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While herbs are the most commonly used tools for most herbalists, we often suggest the use of vitamins and other nutritional supplements to help fulfill roles that herbs cannot. One important role is that of essential fatty acid supplementation.  As their name implies, essential fatty acids, or EFAs, are essential to the functioning of the human body.  Every cell in our body has a membrane surrounding it.  This membrane helps to protect the contents of the cell by selectively allowing nutrients to pass into the cell and waste to exit out.  Lipids (or fats) are a major component of that membrane.  EFAs are the building blocks that the body uses to make cellular membranes.  If you provide your body with nothing but low quality fats (e.g. trans or rancid fats), it has no choice but to use these as their building blocks.  This effect can be felt most notably in the brain where lipids play a vital role in functioning and communication.

Flax vs. Fish

Now some of you may be wondering why I recommend flaxseed oil verses fish oil.  While fish oil is an excellent source of EFAs there are some other issues you should be aware of.  Due to overfishing and pollution, our fish stores are severely depleted.  In as little as fifty years we could be looking at the total extinction of some (or all) of our fish species.  Toxicity and bioaccumulation are other issues you should think about.  Bioaccumulation refers to the accumulation of substances, such as chemicals and other toxins, in organisms.  Sadly our fish, and their food sources, live in a toxic and polluted environment.  Zooplankton eat phytoplankton, small fish eat zooplankton and large fish eat small fish.  The accumulated toxins and chemicals found in phytoplankton will pass onto the zooplankton and so on.  This is the effect of bioaccumulation.  As we pass through each level of the food chain, higher levels of toxicity can be found.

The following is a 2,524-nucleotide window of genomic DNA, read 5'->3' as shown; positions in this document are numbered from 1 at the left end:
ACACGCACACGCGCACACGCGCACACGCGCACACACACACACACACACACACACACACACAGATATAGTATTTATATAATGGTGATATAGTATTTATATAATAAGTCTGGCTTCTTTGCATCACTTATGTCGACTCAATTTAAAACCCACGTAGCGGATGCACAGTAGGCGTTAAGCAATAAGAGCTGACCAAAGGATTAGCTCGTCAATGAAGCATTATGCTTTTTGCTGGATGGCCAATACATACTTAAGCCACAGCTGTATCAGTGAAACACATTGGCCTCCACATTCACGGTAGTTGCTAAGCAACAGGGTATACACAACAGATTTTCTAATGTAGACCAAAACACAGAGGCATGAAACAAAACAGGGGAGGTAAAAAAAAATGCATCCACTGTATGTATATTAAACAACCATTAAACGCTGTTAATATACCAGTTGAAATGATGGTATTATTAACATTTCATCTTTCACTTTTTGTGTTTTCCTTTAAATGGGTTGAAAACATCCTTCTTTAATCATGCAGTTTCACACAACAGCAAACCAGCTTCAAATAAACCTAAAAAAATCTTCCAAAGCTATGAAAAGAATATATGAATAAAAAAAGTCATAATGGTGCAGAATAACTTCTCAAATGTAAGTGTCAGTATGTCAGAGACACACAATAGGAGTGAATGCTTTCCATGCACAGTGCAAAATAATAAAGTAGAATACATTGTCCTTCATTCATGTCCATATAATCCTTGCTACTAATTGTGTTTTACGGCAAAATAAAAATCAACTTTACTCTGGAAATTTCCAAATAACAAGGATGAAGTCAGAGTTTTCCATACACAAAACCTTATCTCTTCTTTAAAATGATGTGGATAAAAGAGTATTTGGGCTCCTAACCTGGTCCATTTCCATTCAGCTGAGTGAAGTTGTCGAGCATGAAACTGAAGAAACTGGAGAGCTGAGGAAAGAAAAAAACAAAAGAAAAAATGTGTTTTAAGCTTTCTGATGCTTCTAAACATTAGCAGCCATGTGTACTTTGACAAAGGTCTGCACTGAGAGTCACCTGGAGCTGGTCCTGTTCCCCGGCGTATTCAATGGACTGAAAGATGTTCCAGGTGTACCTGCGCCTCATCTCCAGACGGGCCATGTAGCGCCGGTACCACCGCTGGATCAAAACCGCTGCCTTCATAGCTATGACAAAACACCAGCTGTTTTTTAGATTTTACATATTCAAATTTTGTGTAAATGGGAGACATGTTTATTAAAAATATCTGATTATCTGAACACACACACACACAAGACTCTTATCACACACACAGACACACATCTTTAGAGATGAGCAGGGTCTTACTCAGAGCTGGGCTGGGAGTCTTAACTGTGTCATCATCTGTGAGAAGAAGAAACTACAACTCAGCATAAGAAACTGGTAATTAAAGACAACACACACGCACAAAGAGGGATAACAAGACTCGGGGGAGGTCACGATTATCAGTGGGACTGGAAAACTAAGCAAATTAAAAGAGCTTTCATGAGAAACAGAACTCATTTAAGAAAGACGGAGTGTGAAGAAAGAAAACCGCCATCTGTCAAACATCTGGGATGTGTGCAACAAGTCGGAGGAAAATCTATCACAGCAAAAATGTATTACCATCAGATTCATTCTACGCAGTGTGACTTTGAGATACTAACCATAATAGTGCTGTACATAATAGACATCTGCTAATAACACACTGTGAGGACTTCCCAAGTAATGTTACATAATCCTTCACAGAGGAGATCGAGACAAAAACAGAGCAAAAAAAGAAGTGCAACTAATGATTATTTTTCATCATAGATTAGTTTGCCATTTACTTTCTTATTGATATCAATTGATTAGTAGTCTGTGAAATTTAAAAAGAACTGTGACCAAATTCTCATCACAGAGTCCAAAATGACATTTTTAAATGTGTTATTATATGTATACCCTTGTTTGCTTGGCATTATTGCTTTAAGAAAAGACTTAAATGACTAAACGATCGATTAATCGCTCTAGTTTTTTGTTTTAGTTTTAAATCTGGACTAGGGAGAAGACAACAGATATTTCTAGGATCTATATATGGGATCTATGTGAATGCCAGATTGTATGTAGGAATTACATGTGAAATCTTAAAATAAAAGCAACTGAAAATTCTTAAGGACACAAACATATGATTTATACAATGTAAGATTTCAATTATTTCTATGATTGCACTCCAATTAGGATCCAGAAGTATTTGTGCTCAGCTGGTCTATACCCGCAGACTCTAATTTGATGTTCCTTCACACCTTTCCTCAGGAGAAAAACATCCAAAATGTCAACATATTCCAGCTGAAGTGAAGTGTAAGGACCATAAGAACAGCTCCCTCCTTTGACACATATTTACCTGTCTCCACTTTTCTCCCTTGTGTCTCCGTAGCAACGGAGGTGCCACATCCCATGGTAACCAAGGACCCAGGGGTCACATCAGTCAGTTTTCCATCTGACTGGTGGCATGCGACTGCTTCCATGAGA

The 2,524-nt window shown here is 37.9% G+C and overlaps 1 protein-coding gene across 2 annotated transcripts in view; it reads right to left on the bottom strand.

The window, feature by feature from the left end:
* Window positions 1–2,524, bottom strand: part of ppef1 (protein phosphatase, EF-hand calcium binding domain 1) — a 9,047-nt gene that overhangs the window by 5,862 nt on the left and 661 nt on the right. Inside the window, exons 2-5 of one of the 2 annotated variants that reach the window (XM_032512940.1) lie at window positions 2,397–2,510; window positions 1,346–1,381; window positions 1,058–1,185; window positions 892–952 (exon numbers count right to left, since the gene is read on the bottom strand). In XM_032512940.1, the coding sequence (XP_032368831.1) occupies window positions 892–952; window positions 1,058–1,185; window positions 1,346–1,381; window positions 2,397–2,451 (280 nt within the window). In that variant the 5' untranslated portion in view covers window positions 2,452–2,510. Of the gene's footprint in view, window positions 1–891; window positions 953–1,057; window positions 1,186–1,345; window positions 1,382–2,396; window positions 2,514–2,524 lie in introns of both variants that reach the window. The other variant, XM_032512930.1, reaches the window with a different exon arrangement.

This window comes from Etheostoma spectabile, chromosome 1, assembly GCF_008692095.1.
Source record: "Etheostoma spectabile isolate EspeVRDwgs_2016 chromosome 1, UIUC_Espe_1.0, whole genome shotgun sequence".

Many who prefer to use fish oil will state the issues with conversion as one of their arguments.  Flaxseed oil contains the essential fatty acid alphalinolenic acid (ALA).  The body must then convert that ALA to eicosapentaenoic acid (EPA) and docosahexaenoic acid (DHA), which are the EFAs found in fish oil.  The body does not convert ALA to EPA and DHA very efficiently, but if flaxseed oil is taken in sufficient amounts the conversion is not an issue.  I usually recommend 2-3 tsp daily.

Taking Your Flaxseed Oil

Although flaxseed oil is vital to human functioning, it is the one nutritional supplement that I have the most compliance issues with my clients.  Many people are unfamiliar with incorporating oils into their diet and some find the taste of flaxseed oil less appealing than other oils.  It is because of this common compliance problem that I have decided to provide some tips on how to take your flaxseed oil.

Please note that flaxseed oil is not heat stable and can therefore should be used to cook with.


If you are not a fan of the taste of flaxseed oil smoothies are one the easiest ways to take it while hiding the taste.  I have a smoothie for breakfast most mornings.  Here is my recipe:

  • 1 banana
  • ½ cup of frozen fruit (strawberries, raspberries, blueberries etc.
  • 1 tsp of greens powder
  • 3 tsp of flax oil
  • 1 tbsp of hemp seeds
  • 1 tsp of ground cinnamon
  • Almond milk (to desired thickness)



Yogurt is another excellent way to incorporate flaxseed oil into your diet with little impact on the taste of your food.  I also add 1 tsp of ground cinnamon to the yogurt… makes it taste very yummy!


Salad Dressing

When used as a salad dressing the recipes can be a simple or complicated as you would like.  For a simple recipe add equal parts of flaxseed oil to lemon juice.  Check out the other recipes below:

Green Onion Dressing

  • 3 green onions
  • ½ cup of olive oil
  • ½ cup of flaxseed oil
  • 1/3 cup of apple cider vinegar
  • 1/3 cup of honey
  • 1-1/2 tsp of salt
    • Combine all ingredients in a food processor

Liquid Gold Dressing

  • ½ cup of flaxseed oil
  • ½ cup of water
  • 1/3 cup of lemon juice
  • 2 tbsp of balsamic vinegar
  • ¼ cup of tamari or Bragg Liquid Aminos
  • ¼ to ½ cup of nutritional yeast
  • 2 tsp of Dijon mustard
  • 1 tsp ground cumin

Lemonflax Dressing

  • ¼ cup of flaxseed oil
  • 1-2 tsp of fresh chives
  • Juice from one lemon
  • Approximately 4 tbsp of lemon juice
  • 1 tomato
    • Combine all ingredients in a food processor

Garlic Flax Dressing

  • 2 large cloves of garlic, crushed
  • ¼ cup flaxseed oil
  • ¼ cup of lemon juice
  • 2 tbsp white wine vinegar


Other Suggestions

Still looking for more ideas?  Try adding the flaxseed oil to the following (after they are cooked):

  • Oatmeal
  • Rice, quinoa and other grain dishes
  • Nut butters
    • Pour off some of the oil that rises to the top of the nut butter and replace it with flaxseed oil.  Mix well.
    • Steamed vegetables
    • Mashed potatoes


In good health,